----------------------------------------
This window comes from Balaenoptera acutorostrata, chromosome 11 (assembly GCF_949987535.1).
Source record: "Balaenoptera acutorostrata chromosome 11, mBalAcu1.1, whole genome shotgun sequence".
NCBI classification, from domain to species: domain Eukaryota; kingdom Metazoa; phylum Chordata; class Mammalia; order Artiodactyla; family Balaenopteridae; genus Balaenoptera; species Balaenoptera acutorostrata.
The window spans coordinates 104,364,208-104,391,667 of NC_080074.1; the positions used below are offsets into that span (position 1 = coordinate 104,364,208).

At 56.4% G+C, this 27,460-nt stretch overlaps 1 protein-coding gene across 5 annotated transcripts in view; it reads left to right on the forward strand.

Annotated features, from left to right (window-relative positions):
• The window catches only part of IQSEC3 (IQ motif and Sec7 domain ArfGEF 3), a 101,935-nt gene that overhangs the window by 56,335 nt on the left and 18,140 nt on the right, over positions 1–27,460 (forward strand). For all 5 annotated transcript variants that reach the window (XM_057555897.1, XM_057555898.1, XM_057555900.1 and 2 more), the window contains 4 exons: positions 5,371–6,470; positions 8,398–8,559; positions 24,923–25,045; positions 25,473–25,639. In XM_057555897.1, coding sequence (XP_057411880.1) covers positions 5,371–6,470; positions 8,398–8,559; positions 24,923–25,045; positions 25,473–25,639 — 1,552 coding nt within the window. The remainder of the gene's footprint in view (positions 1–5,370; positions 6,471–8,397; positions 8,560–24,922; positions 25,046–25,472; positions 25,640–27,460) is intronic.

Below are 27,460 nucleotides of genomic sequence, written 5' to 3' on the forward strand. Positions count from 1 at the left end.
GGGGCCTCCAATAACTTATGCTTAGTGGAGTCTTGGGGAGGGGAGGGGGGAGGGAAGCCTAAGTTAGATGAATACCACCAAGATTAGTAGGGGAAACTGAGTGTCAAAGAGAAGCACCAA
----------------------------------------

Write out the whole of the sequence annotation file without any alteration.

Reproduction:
This window comes from Balaenoptera acutorostrata, chromosome 11 (assembly GCF_949987535.1).
Source record: "Balaenoptera acutorostrata chromosome 11, mBalAcu1.1, whole genome shotgun sequence".
NCBI classification, from domain to species: domain Eukaryota; kingdom Metazoa; phylum Chordata; class Mammalia; order Artiodactyla; family Balaenopteridae; genus Balaenoptera; species Balaenoptera acutorostrata.
The window spans coordinates 104,364,208-104,391,667 of NC_080074.1; the positions used below are offsets into that span (position 1 = coordinate 104,364,208).

At 56.4% G+C, this 27,460-nt stretch overlaps 1 protein-coding gene across 5 annotated transcripts in view; it reads left to right on the forward strand.

Annotated features, from left to right (window-relative positions):
• The window catches only part of IQSEC3 (IQ motif and Sec7 domain ArfGEF 3), a 101,935-nt gene that overhangs the window by 56,335 nt on the left and 18,140 nt on the right, over positions 1–27,460 (forward strand). For all 5 annotated transcript variants that reach the window (XM_057555897.1, XM_057555898.1, XM_057555900.1 and 2 more), the window contains 4 exons: positions 5,371–6,470; positions 8,398–8,559; positions 24,923–25,045; positions 25,473–25,639. In XM_057555897.1, coding sequence (XP_057411880.1) covers positions 5,371–6,470; positions 8,398–8,559; positions 24,923–25,045; positions 25,473–25,639 — 1,552 coding nt within the window. The remainder of the gene's footprint in view (positions 1–5,370; positions 6,471–8,397; positions 8,560–24,922; positions 25,046–25,472; positions 25,640–27,460) is intronic.

Below are 27,460 nucleotides of genomic sequence, written 5' to 3' on the forward strand. Positions count from 1 at the left end.
GGGGCCTCCAATAACTTATGCTTAGTGGAGTCTTGGGGAGGGGAGGGGGGAGGGAAGCCTAAGTTAGATGAATACCACCAAGATTAGTAGGGGAAACTGAGTGTCAAAGAGAAGCACCAA